Prince Dead at 57
Iconic singer leaves behind prolific, groundbreaking canon
Prince, the legendary and innovative music artist, has died at age 57. TMZ reported Thursday that the Carver County Sheriff’s department responded to an emergency call at the singer’s Paisley Park studio in Chanhassen, Minnesota at 9:43 that morning. They waited to reveal the identity until after they’d notified his next of kin. A rep for the singer confirmed his death to the Associated Press.
A week ago, the singer’sÂ private plane made an emergency landing after a gig in the middle of the night in Moline, Illinois so he could go to a hospital. Varying reports said he was suffering dehydration and was getting over the flu. He was released after three hours and flew home, where he was recovering at home. He’d canceled some dates of his “Piano and a Microphone” tour in early April because of the flu, TMZ previously reported.
Over the course of nearly four decades, Prince became an icon of artistry and individuality. Few artists defined and redefined pop, rock, R&B, funk, soul and nearlyÂ every musical genre imaginable like Prince, who issued his debut album in 1978.
He embraced controversy, presenting himself as an androgynous sex fiend in his album art and lyrics, and challenged conservative music ideals in his first decade on albums like 1999, Purple Rain and Sign ‘O’ the Times.
A singular force, he famously performed, produced and wrote nearly all of his own songs at the beginning of his career and would go on to build a music empire out of his home near Minneapolis as he expanded his musical vocabulary. Four of his albums topped the Billboard 200, and the RIAA awarded 20 of his LPs with gold, platinum and multiplatinum plaques.
At the peak of his career in the early Eighties, Prince embraced acting. He starred in the 1984 blockbuster Purple Rain and would go on to appear in 1986’s Under the Cherry Moon and 1990’s Graffiti Bridge, the latter two of which he also directed. He also wrote the screenplay for Graffiti Bridge.
He was also an iconoclast. He went against the grain of the music industry, renaming himself as an unpronounceable symbol at a time when he was protesting his record contract and refusing to bow to emerging formats like online music streaming. He distributed albums to concertgoers along with their tickets when that was a novel concept, and he planned other tours at the spur of the moment, dubbing them “hit and run” shows.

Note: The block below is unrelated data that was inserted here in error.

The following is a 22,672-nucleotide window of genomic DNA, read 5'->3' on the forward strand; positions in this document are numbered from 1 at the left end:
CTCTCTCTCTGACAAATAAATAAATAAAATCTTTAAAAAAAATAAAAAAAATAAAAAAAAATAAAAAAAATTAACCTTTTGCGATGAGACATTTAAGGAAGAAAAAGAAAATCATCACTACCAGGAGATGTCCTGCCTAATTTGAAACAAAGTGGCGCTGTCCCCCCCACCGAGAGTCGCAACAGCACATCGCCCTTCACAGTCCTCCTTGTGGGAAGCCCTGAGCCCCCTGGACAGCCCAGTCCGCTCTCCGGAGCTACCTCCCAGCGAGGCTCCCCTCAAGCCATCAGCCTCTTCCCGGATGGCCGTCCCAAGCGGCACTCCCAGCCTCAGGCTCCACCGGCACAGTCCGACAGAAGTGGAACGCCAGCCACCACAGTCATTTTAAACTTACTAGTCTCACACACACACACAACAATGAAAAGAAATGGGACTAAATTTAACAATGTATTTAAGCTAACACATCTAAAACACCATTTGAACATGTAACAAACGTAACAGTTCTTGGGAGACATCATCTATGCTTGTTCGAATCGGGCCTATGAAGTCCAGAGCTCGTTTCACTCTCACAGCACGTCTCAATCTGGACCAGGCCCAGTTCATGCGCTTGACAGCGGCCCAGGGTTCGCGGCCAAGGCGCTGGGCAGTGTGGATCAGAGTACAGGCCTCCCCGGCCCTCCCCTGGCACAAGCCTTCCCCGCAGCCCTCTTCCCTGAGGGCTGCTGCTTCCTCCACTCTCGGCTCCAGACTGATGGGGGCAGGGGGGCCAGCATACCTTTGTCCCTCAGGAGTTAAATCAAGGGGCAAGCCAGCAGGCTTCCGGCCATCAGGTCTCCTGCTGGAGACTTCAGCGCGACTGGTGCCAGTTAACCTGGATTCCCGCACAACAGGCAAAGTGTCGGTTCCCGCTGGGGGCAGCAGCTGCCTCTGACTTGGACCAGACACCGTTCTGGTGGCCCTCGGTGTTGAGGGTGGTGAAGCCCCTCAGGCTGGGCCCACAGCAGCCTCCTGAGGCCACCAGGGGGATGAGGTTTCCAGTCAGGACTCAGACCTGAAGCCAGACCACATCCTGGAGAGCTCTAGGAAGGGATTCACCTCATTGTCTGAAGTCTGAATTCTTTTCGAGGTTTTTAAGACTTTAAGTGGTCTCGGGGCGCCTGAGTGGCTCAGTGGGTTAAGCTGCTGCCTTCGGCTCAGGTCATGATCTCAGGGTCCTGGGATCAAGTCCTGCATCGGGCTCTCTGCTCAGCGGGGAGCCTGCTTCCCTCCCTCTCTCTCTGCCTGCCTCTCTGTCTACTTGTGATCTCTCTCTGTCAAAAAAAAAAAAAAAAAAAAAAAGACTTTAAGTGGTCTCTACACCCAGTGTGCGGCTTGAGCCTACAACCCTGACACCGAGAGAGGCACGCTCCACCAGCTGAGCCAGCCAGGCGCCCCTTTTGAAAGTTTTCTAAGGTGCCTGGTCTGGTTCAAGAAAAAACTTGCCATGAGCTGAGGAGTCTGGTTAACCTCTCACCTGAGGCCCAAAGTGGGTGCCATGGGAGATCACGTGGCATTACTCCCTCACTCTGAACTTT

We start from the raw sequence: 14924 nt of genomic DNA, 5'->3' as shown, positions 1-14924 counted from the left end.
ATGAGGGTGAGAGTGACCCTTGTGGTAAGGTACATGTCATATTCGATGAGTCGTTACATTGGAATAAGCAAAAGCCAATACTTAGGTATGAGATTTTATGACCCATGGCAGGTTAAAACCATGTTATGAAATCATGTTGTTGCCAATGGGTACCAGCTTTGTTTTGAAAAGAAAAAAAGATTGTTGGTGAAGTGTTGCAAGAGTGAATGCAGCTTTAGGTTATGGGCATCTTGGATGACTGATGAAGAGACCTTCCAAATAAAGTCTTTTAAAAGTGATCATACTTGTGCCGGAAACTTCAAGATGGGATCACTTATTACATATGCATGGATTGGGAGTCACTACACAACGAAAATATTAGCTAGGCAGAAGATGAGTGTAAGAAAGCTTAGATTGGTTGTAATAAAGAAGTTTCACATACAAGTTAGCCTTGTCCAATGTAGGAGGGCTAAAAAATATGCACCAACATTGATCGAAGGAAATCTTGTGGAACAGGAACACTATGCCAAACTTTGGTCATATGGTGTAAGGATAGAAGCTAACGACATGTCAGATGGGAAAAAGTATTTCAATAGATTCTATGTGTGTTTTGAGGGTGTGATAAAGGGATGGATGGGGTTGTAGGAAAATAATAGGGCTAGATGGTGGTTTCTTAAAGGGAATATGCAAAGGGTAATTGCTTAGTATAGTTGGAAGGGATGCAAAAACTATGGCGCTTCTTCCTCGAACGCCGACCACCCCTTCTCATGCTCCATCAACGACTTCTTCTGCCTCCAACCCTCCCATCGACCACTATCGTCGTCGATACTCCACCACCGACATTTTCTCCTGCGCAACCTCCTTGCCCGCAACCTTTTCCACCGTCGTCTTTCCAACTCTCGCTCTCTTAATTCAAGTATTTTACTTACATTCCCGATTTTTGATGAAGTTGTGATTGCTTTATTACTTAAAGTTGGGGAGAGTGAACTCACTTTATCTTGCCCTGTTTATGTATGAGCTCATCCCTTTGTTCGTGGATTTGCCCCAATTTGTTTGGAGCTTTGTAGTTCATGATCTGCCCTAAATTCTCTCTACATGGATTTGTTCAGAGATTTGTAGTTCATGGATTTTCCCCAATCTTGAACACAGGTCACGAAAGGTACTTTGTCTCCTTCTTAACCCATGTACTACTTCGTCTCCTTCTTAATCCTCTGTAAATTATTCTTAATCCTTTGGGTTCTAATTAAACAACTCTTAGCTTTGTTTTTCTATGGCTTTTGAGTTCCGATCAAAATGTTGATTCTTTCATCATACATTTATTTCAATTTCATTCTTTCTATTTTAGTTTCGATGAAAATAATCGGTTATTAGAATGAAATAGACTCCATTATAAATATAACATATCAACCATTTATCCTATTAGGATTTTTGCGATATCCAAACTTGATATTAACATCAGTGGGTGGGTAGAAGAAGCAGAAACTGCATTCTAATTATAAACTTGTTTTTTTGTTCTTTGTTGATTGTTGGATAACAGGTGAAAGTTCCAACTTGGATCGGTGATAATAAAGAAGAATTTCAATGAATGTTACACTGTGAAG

Prince won several awards for his music in his lifetime. His first major trophy was aÂ Grammy for his Purple Rain album in 1984; that same year, he also won a Grammy for writing “I Feel for You,” which Chaka Khan had made a hit. The next year, he took home anÂ Oscar for the Purple Rain score in 1985. The following year he earned another Grammy forÂ “Kiss,” and won two more in 2004 for the songs “Musicology” and “Call My Name,” both of his 2004 album Musicology. In 2007, he earned anotherÂ for “Future Baby Mama,” off his Planet Earth LP. He won several MTV Music Video Awards dating back to the mid Eighties and he won a Golden Globe for “The Song of the Heart,” which appeared in Happy Feet.
Prince was born Prince Rogers Nelson on June 7th, 1958 in Minneapolis. His father, John Nelson, was the leader of a jazz band in the area, and his mother, Mattie, was a vocalist for the ensemble. “I named my son Prince because I wanted him to do everything I wanted to do,” his father once said. An autodidact, Prince began playing piano at age 7, guitar at 13 and drums the next year.
He joined a band called Grand Central, which eventually changed its name to Champagne, when he was 14. At age 18, he made a demo tape with an engineer named Chris Moon. When local businessman Owen Husney heard the tape in 1978, he helped negotiate Prince’s first recording contract, with Warner Bros. Records, which granted him unprecedented autonomy for a new signing, let alone an artist his age.
This is a developing story and will be updated.